The orchard, or in permaculture parlance, the ‘food forest’, was located downslope of the worm farm on the other side of it.
Being sloping land, rainwater runoff drained down towards the orchard. Bronwyn thought it a good idea to harvest and make use of it in the best permaculture tradition of valuing and utilising renewable resources where they are available. Her solution was a retention or infiltration trench, a ‘swale’ in permaculture parlance, incised into the clay soils across the contour of the slope. Rains soon tested the design, filling it to capacity. Excess water drained from a narrow spillway at the end of the trench.
A mixed planting of fruit and nut trees was to be established either side of the trench. This was the orchard or, if you prefer, the food forest.
The chook system
Not all chooks enjoy the comfort of an energy-efficient, sunward-facing but shady inside house made of cavity bricks that provided insulation. This climatically-adapted and passive solar construction housed a large number of birds.
A door at the rear gave onto a long alley. Off both sides of the alley were three large yards on each side. High wire fences protected the chooks from predators. These were the grazing yards of the rotational chook/vegetable production system.
How this worked was by planting the yards to vegetables. After harvesting the first yard, the chooks were let in to eat the crop residue, loosen the soil with their scratching behaviour and fertilise it with their scat. That done they were released into the next yard after harvesting. As evening approached they were herded back into their passive solar house. And so it went in a plant > harvest > chook > replant cycle. It demonstrated productivity in a small area, another permaculture design idea.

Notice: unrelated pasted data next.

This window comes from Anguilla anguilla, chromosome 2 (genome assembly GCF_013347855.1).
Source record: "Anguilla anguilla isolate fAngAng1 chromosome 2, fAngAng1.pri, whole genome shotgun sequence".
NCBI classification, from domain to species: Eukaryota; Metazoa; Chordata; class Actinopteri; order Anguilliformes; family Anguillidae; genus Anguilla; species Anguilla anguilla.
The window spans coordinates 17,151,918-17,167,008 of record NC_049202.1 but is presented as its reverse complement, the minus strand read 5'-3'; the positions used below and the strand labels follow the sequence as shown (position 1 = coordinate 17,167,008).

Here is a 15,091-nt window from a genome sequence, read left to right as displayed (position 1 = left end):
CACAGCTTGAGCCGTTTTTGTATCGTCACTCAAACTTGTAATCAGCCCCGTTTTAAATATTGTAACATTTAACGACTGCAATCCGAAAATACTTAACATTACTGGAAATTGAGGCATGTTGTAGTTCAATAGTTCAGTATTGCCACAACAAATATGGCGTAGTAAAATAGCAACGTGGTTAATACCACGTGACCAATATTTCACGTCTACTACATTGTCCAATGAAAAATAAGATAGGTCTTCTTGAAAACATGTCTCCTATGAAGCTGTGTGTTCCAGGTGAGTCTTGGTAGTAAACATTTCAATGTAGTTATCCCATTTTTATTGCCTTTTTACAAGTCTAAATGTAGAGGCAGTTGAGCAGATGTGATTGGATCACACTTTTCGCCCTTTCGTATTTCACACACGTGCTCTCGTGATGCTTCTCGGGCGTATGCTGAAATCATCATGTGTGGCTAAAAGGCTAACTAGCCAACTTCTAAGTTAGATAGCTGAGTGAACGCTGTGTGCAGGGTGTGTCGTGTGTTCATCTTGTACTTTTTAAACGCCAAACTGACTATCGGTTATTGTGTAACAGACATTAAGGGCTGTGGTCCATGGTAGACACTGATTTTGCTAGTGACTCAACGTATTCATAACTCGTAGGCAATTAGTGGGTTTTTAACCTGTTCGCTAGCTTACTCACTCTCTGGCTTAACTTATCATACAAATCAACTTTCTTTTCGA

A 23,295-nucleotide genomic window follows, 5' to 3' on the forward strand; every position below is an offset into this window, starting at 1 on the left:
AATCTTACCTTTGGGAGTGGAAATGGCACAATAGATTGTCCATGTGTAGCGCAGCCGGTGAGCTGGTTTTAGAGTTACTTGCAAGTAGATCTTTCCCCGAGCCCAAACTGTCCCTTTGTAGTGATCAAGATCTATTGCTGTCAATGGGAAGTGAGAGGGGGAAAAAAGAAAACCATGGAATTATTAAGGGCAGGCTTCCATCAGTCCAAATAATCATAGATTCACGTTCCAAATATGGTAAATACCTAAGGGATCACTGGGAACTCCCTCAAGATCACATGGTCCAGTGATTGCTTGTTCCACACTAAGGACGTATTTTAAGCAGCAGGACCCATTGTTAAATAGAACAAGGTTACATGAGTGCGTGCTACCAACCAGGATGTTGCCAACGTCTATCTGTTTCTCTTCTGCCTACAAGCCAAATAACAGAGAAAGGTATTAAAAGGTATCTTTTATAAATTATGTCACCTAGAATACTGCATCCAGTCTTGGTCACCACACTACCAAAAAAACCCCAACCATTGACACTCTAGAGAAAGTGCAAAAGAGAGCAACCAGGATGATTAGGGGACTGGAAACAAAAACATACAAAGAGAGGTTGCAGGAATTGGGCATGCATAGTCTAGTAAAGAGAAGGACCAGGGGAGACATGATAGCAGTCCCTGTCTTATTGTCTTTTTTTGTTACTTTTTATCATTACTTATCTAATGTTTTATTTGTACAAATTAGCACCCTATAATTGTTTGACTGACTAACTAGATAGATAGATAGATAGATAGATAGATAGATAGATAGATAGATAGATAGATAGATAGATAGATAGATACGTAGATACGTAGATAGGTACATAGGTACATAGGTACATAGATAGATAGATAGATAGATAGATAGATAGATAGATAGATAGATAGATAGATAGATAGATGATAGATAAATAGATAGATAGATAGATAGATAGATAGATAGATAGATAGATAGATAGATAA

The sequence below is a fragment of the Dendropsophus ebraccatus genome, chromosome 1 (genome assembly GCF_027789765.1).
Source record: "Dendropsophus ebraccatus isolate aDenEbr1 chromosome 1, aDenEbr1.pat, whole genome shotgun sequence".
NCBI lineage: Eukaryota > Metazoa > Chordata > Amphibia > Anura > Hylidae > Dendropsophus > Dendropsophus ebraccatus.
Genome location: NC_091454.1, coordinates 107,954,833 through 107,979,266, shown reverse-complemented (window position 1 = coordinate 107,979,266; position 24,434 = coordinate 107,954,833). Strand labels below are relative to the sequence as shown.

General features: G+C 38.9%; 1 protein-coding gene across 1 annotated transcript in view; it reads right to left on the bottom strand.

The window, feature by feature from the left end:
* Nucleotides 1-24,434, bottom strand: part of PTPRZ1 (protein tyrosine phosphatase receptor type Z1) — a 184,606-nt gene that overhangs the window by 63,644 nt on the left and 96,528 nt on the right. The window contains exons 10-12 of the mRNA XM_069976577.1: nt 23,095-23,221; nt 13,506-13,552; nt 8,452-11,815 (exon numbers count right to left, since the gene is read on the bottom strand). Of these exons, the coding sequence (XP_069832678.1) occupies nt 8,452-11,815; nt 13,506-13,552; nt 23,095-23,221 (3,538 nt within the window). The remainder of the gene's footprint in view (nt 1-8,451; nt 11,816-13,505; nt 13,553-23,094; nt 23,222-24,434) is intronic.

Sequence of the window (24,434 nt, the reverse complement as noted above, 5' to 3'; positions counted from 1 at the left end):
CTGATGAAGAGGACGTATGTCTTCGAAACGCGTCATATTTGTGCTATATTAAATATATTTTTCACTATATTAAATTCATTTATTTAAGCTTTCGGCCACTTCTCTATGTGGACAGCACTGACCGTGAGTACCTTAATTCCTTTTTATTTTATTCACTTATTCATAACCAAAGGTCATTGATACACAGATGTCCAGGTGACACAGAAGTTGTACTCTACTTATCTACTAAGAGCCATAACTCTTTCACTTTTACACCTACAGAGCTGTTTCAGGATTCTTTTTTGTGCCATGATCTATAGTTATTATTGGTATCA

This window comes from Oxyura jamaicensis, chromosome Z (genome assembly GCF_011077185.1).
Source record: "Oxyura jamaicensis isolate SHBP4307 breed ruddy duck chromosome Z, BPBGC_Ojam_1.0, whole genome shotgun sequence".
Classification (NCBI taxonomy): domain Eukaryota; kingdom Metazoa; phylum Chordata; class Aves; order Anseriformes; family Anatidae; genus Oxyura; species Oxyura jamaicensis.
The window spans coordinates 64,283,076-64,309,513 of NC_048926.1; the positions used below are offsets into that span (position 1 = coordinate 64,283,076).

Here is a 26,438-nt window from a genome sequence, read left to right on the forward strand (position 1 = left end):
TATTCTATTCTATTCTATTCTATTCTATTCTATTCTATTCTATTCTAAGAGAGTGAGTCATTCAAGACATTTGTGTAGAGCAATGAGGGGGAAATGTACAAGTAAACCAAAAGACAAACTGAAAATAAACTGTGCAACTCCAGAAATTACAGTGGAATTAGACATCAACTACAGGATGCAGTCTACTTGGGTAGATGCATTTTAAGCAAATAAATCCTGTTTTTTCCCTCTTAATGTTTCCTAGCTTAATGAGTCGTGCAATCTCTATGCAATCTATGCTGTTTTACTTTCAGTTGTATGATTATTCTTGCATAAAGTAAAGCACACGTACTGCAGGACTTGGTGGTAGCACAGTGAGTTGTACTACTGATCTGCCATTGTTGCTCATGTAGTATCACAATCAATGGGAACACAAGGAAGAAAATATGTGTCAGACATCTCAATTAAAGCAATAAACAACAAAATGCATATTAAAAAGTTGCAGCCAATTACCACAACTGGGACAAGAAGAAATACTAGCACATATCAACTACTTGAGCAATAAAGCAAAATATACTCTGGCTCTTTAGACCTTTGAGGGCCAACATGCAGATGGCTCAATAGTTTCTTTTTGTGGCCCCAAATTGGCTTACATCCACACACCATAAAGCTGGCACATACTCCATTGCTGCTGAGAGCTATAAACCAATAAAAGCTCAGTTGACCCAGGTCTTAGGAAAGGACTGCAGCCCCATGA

Beside the cafe and separating it from the chook system was the southern hemisphere’s, perhaps the world’s, largest herb spiral.
Herb spirals were popular among permaculture practitioners at the time. Based on a theory never really tested in any scientific way, they were essentially mounds of soil planted to sun-loving herbs on then sunward (northern side, that is — this is the southern hemisphere) side and those preferring shade on the southern.
Herb spirals were usually modest structures no larger than two metres in diameter and maybe a metre in height. With that at Calmsley Hill City Farm, however, Bronwyn outdid all others. With a diameter perhaps seven and maybe more metres, visitors could walk up the spiral following the path formed by the posts that held the thing up. This was no modest structure, more a small hill.
Fiona and education program manager, Mary Bell, and I produced manuals to accompany the program, three in total if I remember correctly.
Our work at Calmsley Hill City Farm ended when the school’s educational program finished. Bronwyn finalised her design assignment and went on with her teaching the Permaculture Design Certificate course in Sydney. Mary Bell later went to work at Sydney’s Royal Botanic Garden. Fiona went into graphic design with a Northern Beaches local government. I went to Greening Australia as their NSW community liaison and newsletter editor.
Before the Calmsley Hill City Farm design project, Bronwyn was contracted to design and train people in the Eveleigh Street Community Garden in inner-urban Redfern, in the area known as The Block, home to a sizeable Aboriginal population. She later disappeared from the permaculture scene.
Management of Calmsley Hill City Farm was later taken over by a private group and, last heard, was still functioning as an agricultural theme park.
The Farm is a largely-forgotten episode in sustainability eduation in Sydney. A conventionally-managed farm, the education program, farm events and visitation was a gateway to learning about farming for city people. It was also an example of a working urban farm that pre-dated the urban farming movement by decades.